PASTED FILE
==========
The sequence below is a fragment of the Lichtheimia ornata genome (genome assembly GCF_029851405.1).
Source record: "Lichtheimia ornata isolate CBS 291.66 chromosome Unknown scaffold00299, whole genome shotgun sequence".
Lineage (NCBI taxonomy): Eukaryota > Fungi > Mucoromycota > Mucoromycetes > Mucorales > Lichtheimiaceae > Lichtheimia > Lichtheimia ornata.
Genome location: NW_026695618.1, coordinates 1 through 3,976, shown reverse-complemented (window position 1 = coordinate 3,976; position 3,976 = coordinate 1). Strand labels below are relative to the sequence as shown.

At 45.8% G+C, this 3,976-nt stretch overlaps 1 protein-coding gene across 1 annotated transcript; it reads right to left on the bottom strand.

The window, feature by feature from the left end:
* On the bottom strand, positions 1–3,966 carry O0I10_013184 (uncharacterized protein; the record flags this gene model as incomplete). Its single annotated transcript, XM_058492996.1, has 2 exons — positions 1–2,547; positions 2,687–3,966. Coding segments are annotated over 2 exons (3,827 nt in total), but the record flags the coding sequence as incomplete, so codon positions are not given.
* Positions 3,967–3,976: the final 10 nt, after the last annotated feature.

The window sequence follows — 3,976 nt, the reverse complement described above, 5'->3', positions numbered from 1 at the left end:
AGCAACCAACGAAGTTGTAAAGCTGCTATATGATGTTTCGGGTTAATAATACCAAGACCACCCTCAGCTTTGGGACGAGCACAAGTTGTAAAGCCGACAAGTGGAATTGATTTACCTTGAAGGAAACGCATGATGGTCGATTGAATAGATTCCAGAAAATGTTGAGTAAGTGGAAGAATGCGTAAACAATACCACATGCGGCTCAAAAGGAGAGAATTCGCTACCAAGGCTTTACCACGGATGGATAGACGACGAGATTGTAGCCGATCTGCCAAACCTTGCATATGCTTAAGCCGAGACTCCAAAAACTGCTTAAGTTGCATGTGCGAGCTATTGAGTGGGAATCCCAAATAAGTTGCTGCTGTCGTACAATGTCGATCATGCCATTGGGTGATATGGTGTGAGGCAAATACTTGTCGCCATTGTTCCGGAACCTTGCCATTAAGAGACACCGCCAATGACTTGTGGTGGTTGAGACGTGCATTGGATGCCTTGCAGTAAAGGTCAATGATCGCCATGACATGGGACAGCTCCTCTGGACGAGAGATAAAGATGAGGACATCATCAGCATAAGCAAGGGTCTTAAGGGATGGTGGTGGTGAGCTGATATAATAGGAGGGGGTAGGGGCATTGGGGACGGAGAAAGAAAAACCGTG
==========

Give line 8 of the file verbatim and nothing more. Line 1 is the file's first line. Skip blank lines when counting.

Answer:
* Positions 3,967–3,976: the final 10 nt, after the last annotated feature.